It is difficult to realize that no one else is, or can be, responsible for your happiness. Although you may convince yourself that it is impossible to feel complete without the link to specific individuals, it is this system of beliefs that will limit you from reaching your potential.

You always have something to give.  Your perceptions, experiences, and wisdom carry the power and insight to change the world.  When you share your knowledge with others, the bond you create is lasting.  It is the person who sits and waits to be served who is always left disappointed and unfulfilled.

Here are some simple steps you can use to realize your power and positively change your relationships (no matter how down on yourself you may be):

  • Write down your area of expertise. (If there is more than one, great! If you can’t think of one, write down the first thing that comes to mind.)
  • Write down someone you know who could benefit from your knowledge. (If not one individual, perhaps a group you could help.)
  • Commit to a time and develop a plan as to how you will sit down and share with this person (or group.)

Keep this really simple.  Chances are, the person you could help the most is around you all of the time.  Remember it is about you giving. Don’t concern yourself with how you are received; it is none of your business what others think of you.  Build your relationships on your own terms. Begin with an attitude of service and you will immediately feel better about yourself and the gifts you came to share.

Commitment is the Key


Elena found herself in an extremely difficult situation. After making the decision to change the dynamic of a relationship with a long-term supplier, she realized it would be a tough sell. Elena wanted to alter the connection because she had noticed a degree of mistrust in her dealings with the supplier, and she thought she knew why.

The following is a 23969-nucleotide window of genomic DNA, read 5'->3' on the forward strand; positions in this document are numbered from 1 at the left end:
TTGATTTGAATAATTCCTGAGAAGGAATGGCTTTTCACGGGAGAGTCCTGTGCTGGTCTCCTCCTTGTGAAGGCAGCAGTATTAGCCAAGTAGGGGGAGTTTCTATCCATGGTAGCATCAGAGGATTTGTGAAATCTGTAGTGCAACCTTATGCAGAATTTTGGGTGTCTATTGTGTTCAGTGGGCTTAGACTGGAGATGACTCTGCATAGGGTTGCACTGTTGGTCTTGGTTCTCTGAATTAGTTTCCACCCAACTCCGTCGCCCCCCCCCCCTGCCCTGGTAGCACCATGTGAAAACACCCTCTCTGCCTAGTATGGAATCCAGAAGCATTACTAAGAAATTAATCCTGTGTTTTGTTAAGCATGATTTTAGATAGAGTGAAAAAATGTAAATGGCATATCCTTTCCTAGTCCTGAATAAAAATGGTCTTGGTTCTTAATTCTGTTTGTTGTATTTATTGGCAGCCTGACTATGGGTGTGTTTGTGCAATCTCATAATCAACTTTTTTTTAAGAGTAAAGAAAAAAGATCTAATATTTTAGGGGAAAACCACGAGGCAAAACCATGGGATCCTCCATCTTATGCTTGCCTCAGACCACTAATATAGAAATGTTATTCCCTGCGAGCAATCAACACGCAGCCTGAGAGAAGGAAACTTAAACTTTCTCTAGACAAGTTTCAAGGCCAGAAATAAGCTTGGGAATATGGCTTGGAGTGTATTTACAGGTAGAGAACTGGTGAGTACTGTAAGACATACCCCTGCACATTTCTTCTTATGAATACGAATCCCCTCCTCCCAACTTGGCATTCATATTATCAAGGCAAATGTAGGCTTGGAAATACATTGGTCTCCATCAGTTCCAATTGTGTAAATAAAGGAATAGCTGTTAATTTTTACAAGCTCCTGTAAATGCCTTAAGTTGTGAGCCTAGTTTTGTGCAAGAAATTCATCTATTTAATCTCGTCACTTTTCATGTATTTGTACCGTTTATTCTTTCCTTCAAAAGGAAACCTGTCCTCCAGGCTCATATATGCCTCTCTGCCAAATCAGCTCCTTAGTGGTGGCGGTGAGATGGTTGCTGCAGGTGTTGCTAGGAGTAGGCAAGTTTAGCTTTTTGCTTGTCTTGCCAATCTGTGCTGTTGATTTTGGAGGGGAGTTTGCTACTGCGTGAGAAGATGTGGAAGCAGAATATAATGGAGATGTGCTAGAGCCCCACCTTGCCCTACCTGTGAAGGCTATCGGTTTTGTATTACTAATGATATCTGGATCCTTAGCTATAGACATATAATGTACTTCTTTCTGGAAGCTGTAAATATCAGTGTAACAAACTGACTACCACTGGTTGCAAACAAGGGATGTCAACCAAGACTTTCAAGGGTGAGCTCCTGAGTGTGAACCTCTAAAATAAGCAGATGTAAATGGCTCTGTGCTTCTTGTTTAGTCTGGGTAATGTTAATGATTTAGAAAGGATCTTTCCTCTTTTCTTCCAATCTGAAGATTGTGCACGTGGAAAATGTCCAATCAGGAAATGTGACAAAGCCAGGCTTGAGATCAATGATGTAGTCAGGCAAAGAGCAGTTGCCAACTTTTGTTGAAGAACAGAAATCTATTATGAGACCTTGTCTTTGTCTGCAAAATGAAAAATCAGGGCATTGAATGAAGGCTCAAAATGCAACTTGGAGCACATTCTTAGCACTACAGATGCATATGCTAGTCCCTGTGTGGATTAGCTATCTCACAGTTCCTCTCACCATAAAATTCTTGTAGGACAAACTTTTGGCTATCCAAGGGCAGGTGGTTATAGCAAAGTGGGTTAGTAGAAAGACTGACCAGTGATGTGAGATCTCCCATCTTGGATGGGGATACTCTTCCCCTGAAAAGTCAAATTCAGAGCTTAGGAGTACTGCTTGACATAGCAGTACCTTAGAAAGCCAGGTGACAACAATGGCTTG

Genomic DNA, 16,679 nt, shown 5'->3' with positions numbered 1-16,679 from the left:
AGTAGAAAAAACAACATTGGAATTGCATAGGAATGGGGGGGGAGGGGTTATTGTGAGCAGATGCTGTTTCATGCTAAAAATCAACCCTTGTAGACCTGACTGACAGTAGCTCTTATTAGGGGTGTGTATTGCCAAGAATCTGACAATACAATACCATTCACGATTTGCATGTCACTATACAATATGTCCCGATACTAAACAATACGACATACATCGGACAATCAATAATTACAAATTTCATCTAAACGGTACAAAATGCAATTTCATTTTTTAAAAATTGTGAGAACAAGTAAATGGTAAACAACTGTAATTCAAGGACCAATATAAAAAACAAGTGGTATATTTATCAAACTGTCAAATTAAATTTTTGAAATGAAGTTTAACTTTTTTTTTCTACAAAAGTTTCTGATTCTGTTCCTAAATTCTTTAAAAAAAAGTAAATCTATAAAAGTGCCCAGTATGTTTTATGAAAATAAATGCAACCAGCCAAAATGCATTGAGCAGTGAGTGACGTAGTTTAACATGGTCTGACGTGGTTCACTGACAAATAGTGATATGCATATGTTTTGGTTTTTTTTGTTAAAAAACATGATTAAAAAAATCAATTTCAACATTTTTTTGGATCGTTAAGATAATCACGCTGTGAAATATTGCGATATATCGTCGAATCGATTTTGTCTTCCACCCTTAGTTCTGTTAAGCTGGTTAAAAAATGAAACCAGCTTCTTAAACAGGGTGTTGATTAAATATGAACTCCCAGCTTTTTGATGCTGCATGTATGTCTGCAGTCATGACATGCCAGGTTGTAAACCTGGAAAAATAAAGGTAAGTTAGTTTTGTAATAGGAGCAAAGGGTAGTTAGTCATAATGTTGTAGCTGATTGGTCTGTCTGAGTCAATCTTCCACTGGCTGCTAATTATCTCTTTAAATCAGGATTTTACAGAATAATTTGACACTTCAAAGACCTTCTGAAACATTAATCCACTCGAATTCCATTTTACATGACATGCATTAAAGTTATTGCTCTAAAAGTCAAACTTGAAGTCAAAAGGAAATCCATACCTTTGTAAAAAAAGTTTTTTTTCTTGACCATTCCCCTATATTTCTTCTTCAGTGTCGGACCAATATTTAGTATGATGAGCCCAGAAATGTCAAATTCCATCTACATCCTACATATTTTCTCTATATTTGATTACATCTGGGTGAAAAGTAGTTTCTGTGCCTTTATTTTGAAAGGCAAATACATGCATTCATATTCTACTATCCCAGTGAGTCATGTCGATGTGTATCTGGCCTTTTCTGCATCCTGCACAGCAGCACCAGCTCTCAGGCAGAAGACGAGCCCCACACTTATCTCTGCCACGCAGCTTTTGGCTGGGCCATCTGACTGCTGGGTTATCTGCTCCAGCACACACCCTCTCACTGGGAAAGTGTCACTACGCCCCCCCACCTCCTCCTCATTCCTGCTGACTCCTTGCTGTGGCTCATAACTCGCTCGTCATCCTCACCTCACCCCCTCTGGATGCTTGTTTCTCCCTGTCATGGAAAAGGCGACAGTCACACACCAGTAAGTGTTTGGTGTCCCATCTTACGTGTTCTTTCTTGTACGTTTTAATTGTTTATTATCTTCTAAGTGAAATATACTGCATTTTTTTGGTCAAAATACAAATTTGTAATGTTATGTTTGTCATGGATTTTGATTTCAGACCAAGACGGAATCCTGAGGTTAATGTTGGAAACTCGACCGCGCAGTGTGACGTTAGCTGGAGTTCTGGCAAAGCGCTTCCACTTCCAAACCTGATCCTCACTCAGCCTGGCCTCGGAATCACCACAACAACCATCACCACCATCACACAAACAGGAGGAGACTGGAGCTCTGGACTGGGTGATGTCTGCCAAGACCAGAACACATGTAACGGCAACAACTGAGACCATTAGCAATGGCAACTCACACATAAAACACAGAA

Elena had completed “Relationships for the Intimately Challenged” and decided to seek consultation from me in order to improve her business relationships. Particularly interested in examining relationships, Elena had discovered when interactions are viewed as 50/50 someone is always in a state of reaction and someone is always keeping score.
“It is impossible to maintain a true attitude of trust and service if both parties view the relationship as 50/50,” Elena explained, adding “I knew this supplier viewed us with a degree of paranoia. From their perspective, they believed if a problem ever arose, we would simply take their expertise and find a cheaper alternative to rectify the problem.”
Because Elena was aware of the supplier’s fears, she came up with a simple plan.
“I knew that I would need to be very clear in the explanation of my company’s commitment to their service,” Elena said. “I worked very close with the supplier to create some shared objectives, which I knew would illustrate that we were partners and show my 100 percent commitment to our shared success.”
This relationship included several components, such as equipment, processes and maintenance. Several people were involved. However, my client knew if the department heads were on the same page and dedicated, they would be able to work together.